How To A/B Reference Mixes When Mixing Songs In A DAW: A Step-by-Step Guide

How To A/B Reference Mixes When Mixing Songs In A DAW: A Step-by-Step Guide

A/B referencing your mix to your favourite songs and professional mixes is a key mixing technique that every audio engineer should master. By comparing your mix to professionally mixed tracks, you can make sure that your mix meets industry standards and sounds competitive across different playback systems. In this article, I'll provide you with a step-by-step guide on how to effectively A/B reference mixes while mixing songs in a DAW (Digital Audio Workstation). We will cover everything from the importance of A/B referencing in the mixing process to practical tips on how to implement this technique seamlessly into your workflow. Let's look into the art of A/B reference mixing and discover its potential for transforming your mixes.


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Understanding the Importance of A/B Mix Referencing 

  • Why we do it: A/B mix referencing is a crucial part of the mixing process because it allows us to compare our mix with a professional reference track. By listening attentively, we can identify areas where our mix falls short and make necessary adjustments. This helps us achieve a more balanced and polished final product.
  • What we're listening for: When A/B referencing mixes, we're not cheating, we're seeking to understand how professional mixes achieve clarity, balance, and impact. We pay attention to tonal balance, instrument separation, stereo width, dynamic range, and overall sound quality. This critical listening enables us to fine-tune our own mix and ensure that it meets industry standards.

Selecting High-Quality Reference Tracks 

  • Choose songs with exceptional vocals that are clear, well-balanced, and exciting.
  • Look for tracks with solid and impactful bass lines that provide warmth and a solid foundation to the mix.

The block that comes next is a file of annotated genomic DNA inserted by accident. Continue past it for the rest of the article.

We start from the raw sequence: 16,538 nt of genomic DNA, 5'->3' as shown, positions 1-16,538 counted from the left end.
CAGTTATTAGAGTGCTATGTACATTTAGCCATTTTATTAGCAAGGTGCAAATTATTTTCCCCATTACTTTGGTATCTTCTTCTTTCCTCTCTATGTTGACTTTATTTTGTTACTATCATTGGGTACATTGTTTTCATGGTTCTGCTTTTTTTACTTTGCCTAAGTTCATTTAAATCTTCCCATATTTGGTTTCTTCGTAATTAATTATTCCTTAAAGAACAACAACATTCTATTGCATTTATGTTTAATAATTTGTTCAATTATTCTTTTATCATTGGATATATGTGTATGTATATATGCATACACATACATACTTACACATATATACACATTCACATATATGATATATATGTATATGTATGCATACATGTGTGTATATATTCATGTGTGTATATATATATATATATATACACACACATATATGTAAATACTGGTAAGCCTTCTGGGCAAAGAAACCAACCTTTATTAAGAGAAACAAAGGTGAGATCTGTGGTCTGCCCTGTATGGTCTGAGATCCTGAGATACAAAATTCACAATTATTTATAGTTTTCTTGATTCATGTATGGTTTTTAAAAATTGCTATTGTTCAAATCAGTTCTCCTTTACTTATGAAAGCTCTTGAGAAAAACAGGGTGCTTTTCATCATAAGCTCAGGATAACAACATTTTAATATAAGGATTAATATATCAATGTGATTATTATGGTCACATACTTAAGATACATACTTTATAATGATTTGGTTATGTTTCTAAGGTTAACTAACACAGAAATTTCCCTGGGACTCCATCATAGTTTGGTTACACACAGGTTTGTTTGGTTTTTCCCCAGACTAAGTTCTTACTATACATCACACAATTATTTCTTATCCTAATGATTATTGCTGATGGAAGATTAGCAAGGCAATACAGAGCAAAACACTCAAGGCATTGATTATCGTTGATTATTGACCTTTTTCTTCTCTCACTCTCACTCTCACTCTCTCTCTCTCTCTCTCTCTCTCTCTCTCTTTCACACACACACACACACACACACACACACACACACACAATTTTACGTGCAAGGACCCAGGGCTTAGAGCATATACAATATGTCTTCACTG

• Seek out songs with dynamic drums that are powerful yet controlled, adding energy to the overall sound.

Here's my current mix reference playlist:


When selecting reference tracks, listen to the dynamics of the song – how they build and release tension throughout. Consider the overall loudness of the track relative to others in your reference playlist.


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Setting Up Your A/B Reference Workflow in Your DAW 

  • Import the audio file onto a new track: Start by importing the reference track you want to compare your mix to onto a new track in your DAW. This will allow you to easily switch between your mix and the reference track during the mixing process.
  • Solo modes: Set the solo mode to X-OR instead of Latch in your DAW's preferences. This way only one track can be soloed at a time. Then mute your reference track. Now you can solo and unsolo your reference track to A/B with your mix tracks.
  • Mix A/B Plugins: Utilize plugins like Metric A/B by ADPTR AUDIO, REFERENCE 2 by Mastering the Mix, or A/B Assist by NuGen Audio to streamline your A/B referencing workflow. These tools make it simple to compare your mix with a reference track, helping you make better mixing decisions along the way.

By setting up an effective A/B referencing system in your DAW, you can ensure that your mixes are balanced and competitive in today's music industry.


Analyzing Frequency Balance, Volume Levels, and Dynamics